PICKS AND POKES
Congratulations on another marvelous issue of SI. The College Football 1971 section (Sept. 13) was sensational. Although I disagree on LSU's place (No. 5) in the Top 20, I would like to commend you on your fine choice of Tommy Casanova as the best player in the nation.
Seldom does a defensive player receive the honors he deserves. The Heisman Trophy rarely, if ever, goes to a defensive player. And that doesn't seem right. In this day and age of the great offensive talents, there is an even greater need for more sophisticated defensive units. It is the fine cornerbacks and safeties, along with the other defenders, who have made the game the sensation it is today. The time has come to recognize these fine players, and the young sensation from Crowley, La. stands first in line.
JAMES E. LEBLANC
Your article on college football's Top 20 teams was spectacular. Notre Dame deserves all the credit you've given, and more.
Kings Park, N.Y.
What about Alabama? The unranked Tide is rolling.
Much as I hate to second-guess the experts, I feel I must point out that you snubbed Stanford again. For shame! Didn't you learn anything at all from last season?
JAMES G. DONART
In your analysis of the so-called small colleges you failed to mention Texas A&I University. In the past four seasons, the Javelinas have compiled a record of 41-4-0, winning the championship in the tough Lone Star Conference four consecutive times.
A&I is also the NAIA defending national champion, having won the title in the last two campaigns. And last year's squad sent five gridders to the professional ranks. What more can a football program do to be recognized?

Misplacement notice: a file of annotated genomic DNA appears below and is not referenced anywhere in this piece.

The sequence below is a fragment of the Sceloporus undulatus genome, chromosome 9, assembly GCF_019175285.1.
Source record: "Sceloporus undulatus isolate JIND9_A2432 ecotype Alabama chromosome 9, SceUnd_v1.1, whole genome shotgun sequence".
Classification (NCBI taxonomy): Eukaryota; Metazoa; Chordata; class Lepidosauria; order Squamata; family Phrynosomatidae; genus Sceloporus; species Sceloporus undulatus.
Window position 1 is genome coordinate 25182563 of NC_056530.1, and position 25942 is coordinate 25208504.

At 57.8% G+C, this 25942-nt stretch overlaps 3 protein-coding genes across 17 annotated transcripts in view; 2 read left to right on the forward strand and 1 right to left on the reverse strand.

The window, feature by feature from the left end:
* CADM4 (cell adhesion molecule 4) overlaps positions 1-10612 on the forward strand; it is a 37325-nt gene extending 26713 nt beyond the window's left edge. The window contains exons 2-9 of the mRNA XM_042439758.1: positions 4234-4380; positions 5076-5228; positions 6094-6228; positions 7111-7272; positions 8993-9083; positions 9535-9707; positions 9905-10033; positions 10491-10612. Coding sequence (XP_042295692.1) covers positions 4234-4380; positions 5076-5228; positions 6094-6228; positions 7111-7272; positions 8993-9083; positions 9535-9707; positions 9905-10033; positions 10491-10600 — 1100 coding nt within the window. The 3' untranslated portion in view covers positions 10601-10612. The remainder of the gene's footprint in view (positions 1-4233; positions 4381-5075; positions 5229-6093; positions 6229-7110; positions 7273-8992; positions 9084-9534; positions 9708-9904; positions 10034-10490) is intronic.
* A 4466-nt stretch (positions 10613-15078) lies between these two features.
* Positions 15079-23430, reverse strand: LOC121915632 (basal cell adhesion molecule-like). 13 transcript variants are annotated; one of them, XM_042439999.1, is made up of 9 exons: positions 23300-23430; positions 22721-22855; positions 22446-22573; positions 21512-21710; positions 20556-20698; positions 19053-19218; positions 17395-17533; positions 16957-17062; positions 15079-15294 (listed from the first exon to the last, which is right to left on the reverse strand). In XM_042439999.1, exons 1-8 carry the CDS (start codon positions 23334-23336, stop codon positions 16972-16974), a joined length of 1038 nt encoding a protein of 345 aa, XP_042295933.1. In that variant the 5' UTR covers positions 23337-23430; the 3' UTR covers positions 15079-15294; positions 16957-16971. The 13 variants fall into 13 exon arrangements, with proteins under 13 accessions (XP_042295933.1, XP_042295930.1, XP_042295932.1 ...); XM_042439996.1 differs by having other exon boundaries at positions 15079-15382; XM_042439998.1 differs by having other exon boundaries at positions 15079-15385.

The University of Tampa, cited last year in your Nov. 2 article on small colleges and on the verge of losing football a few years ago, has revamped its football program and compiled records of 7-3, 8-2 and 10-1. X Ray McQuay will be missed this year but not enough for Tampa to miss the national championship for small colleges.
A LITTLE COACHING
Thank you SI and John Underwood for your article (And This Man Is at the Top, Sept. 13) on the winningest coach in college football, Bob Devaney. For once you showed Nebraska and its great coach as they are, and not as a bunch of country bumpkins.
But somehow you have listed Notre Dame No. 1. Nebraska is No. 1 in '71.
How could you fail to include Duffy Daugherty in your "First-Class Section of Coaches"? This is his 18th year as head coach at Michigan State and in that time he has won a national championship, a Rose Bowl, two Big Ten titles, been Coach of the Year and made the cover of TIME. He has sent more assistants on to head jobs than any other college coach. As you mentioned, Bob Devaney was once a Daugherty assistant. The most recent Daugherty protégé to make it big is Wake Forest's Cal Stoll. Perhaps this is Duffy's greatest accomplishment—that he has established the record he has while continually rebuilding his staff, the toughest and most often overlooked part of a coaching job.
The very idea of listing as many as eight of America's greatest football coaches with no mention of Eddie Robinson of Grambling must stand out as one of the glaring journalistic errors of the 20th century.
In addition to ranking No. 1 in the small college division for career victories (197), Robinson has sent more athletes to the professional ranks than any other coach.
GILES W. HAGOOD
BY WORD AND DEED
Your article on the baseball announcers (And Here, to Bring You the Play by Play..., Sept. 13) was the exceptional kind that I've learned to anticipate from your magazine. The baseball announcer is a stimulating subject, since he is at the same time an anomaly and an all too common victim. As Jerry Kirshenbaum points out, several factors, such as length of game, lulls between action and audience dependency for information, make the role of a baseball announcer a distinctly challenging one, although his potential creativity and usefulness can be cut short by the myopic outlook of the club's management.